Henri really needed to increase his confidence moving at higher speeds and nothing is better for this than learning to carve. Once a skier can hold a ski carving on it’s edge then the feedback received is much more solid and clearer – plus the accelerations (linear and angular) are a whole magnitude greater. This accelerates learning because the number one key to learning is feedback.
Henri got the idea of standing on two edges, rocking his feet and moving his centre of mass over the inside ski (and weight when static). He had some resistance to letting the skis run along their arc and in the video you can see that once there is some speed the skis are allowed to fall off the edges – not so much for pivoting but more for braking purposes. Henri did get the basics and understood the goals plus he did become faster. This has to be done on relatively gentle and wide, empty slopes.
Dynamics Resistance
There wasn’t a lot of time to get a result with Henri and his inexperience of sliding sports meant that he needs time to adapt. I could see that his attitude on skis was defensive – controlling speed through braking rather than pure turning and choice of line. This defensive strategy is learned. To try to provoke a rapid change I explained to Henri that skiing is all about accelerations – about really trying to fall over – about speed. This is what brings it all to life and counter intuitively this is what generates real security and control. Henri had understood the theory of dynamics yesterday – but not the spirit of it. It was time to change that. When Henri really tried to fall over and accept the speed – then the magic started to happen. The last clip in the video sequence shows a very natural timing – which “happened to” Henri – instead of him trying to make it happen. He looks like he is skating and the turn transitions are good – this is no accident. Henri was starting to replace his braking strategy with dynamics and starting to ski.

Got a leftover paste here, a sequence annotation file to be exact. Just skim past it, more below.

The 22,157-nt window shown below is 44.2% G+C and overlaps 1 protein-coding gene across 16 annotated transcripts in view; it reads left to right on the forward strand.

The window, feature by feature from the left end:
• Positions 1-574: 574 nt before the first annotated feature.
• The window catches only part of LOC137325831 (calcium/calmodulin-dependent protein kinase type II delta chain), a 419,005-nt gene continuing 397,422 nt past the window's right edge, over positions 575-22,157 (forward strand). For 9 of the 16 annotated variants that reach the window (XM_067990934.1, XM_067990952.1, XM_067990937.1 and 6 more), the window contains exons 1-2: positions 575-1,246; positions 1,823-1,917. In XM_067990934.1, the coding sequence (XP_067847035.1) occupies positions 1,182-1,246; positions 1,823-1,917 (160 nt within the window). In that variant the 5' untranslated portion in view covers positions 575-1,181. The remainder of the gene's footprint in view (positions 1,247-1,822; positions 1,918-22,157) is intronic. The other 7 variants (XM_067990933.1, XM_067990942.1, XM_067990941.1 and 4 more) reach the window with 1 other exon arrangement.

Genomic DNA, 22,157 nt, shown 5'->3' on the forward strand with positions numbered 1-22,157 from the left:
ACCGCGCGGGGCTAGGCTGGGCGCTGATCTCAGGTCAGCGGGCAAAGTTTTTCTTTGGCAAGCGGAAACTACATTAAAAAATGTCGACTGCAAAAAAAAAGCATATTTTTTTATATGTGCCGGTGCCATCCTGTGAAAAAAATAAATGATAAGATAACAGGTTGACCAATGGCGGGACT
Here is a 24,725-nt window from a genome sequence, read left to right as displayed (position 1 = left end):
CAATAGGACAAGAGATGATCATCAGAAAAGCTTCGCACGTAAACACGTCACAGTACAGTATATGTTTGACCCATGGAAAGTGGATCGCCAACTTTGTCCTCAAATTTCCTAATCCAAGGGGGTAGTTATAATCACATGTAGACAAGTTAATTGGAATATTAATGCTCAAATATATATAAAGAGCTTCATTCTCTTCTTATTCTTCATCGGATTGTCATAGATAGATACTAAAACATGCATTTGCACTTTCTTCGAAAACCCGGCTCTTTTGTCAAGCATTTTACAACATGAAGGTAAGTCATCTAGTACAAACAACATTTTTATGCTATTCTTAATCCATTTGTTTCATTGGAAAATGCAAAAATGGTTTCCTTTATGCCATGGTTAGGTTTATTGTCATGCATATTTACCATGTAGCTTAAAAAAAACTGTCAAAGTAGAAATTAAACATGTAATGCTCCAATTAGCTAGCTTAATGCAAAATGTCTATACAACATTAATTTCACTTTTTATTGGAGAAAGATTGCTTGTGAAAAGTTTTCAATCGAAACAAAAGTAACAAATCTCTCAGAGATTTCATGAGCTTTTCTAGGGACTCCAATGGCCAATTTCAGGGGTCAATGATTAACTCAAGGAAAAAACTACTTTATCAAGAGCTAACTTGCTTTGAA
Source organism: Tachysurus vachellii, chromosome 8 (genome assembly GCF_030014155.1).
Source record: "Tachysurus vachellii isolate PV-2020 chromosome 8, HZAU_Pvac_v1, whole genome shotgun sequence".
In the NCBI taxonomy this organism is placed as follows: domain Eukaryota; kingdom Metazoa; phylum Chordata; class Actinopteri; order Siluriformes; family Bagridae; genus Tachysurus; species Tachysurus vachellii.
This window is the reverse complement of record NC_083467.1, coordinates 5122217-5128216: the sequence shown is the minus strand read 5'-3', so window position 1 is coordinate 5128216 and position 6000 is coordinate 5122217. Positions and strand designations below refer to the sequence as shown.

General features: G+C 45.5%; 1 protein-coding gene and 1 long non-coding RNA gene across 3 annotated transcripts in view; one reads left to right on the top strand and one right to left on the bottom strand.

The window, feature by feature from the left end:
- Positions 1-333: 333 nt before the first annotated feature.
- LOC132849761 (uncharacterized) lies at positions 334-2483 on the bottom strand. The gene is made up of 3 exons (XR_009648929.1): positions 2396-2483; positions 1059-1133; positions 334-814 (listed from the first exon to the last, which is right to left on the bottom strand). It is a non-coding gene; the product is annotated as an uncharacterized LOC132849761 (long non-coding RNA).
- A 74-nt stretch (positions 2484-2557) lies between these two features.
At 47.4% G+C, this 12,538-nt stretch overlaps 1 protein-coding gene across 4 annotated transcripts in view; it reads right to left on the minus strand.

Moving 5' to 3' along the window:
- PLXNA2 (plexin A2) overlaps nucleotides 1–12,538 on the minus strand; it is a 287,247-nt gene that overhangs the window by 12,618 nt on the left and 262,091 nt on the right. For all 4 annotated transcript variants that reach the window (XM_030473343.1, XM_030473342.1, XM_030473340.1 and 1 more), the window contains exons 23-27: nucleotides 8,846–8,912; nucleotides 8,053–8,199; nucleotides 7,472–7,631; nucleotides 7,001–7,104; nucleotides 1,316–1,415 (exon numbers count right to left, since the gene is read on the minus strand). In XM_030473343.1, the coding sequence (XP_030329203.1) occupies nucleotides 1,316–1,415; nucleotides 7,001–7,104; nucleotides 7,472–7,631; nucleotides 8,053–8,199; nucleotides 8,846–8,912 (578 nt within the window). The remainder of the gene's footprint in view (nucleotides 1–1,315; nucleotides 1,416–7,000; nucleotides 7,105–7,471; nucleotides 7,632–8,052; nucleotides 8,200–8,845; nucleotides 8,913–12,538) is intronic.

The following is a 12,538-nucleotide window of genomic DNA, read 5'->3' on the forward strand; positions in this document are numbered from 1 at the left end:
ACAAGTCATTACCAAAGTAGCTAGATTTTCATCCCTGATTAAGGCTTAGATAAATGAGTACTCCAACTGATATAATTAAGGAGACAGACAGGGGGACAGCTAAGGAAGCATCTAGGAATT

There wasn’t time to work on upper/lower body separation and on how the hips move and spine twists – all protected by the active core muscles. Likewise there wasn’t time to work on Henri’s desire to improve his running capacity. The following link ( Ed Pirie ) is a free pdf format ebook written by one of the greatest runners in history – and he gives some very good technical information. More important information still can be found in the book “ChiRunning” by Danny Dryer (search on Amazon). Dryer in my opinion is extremely insightful and accurate. It should be relatively easy to make the changes advocated by Dryer when young – and could make the difference between a sporting future that lasts a lifetime or one that terminates early though chronic wear and tear injuries through poor mechanics. Speed is just a side benefit!

Leave a Reply

Your email address will not be published. Required fields are marked *